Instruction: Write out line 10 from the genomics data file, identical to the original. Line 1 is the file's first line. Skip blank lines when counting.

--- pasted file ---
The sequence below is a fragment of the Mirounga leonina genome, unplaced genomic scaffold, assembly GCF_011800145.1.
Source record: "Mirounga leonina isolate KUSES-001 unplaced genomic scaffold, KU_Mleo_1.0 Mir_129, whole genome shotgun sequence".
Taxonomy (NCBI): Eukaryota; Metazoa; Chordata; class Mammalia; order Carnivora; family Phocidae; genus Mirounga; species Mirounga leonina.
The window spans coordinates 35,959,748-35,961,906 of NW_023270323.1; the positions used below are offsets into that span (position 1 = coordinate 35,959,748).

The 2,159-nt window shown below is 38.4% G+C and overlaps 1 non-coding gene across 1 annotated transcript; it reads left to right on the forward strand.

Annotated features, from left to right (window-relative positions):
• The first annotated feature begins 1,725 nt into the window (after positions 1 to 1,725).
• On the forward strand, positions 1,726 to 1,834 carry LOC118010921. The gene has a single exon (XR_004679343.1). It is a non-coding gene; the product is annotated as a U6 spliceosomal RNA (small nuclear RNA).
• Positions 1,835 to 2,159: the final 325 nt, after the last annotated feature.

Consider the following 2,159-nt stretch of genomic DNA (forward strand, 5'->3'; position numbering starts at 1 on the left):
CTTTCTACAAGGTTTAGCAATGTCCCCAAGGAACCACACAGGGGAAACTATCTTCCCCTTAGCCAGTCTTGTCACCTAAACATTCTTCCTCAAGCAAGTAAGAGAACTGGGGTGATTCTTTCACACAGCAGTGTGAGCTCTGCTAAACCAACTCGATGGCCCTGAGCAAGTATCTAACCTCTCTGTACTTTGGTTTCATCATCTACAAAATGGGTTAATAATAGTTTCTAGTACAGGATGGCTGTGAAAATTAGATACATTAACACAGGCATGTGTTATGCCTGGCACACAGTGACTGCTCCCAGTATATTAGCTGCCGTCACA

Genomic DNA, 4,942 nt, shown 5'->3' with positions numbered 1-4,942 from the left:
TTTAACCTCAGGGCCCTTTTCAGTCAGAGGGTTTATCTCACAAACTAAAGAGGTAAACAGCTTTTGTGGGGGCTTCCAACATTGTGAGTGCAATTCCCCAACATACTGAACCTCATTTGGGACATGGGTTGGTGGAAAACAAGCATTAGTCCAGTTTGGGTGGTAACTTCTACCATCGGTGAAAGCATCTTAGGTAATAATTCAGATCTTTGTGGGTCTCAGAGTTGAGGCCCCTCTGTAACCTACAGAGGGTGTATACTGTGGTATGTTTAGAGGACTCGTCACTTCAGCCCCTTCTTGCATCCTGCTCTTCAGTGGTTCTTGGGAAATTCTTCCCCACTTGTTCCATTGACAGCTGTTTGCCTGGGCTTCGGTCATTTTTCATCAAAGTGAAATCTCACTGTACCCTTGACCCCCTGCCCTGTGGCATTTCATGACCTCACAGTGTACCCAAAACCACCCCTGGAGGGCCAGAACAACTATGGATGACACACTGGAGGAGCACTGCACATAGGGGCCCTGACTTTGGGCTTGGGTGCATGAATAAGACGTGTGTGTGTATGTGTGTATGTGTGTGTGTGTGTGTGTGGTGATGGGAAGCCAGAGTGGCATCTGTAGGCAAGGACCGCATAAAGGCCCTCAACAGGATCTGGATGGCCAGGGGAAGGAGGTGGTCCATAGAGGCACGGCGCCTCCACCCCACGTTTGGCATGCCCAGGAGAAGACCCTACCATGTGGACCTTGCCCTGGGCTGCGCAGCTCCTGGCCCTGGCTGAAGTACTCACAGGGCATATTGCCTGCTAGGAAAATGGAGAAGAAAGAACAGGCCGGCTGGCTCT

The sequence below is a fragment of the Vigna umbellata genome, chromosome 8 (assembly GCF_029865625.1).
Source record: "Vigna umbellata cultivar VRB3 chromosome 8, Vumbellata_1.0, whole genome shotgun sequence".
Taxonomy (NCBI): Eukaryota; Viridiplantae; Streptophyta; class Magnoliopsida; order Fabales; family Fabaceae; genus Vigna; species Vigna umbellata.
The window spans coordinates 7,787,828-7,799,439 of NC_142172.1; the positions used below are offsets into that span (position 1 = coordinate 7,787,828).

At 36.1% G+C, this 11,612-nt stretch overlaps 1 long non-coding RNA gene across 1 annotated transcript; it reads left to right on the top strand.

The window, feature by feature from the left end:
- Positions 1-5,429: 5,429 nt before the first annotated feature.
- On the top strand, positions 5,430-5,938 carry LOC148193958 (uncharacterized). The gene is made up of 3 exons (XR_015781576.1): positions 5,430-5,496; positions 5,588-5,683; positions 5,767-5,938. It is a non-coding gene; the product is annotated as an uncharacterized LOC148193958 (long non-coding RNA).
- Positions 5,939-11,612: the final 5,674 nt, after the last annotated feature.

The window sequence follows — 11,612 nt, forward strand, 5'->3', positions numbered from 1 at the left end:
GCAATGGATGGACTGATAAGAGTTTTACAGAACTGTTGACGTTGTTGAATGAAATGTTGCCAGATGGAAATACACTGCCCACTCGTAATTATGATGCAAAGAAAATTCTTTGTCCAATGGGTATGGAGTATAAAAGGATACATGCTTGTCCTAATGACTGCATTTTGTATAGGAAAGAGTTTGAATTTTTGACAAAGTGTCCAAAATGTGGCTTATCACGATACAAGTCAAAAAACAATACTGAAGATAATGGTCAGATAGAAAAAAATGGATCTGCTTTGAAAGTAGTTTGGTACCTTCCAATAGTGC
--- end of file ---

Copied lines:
Consider the following 2,159-nt stretch of genomic DNA (forward strand, 5'->3'; position numbering starts at 1 on the left):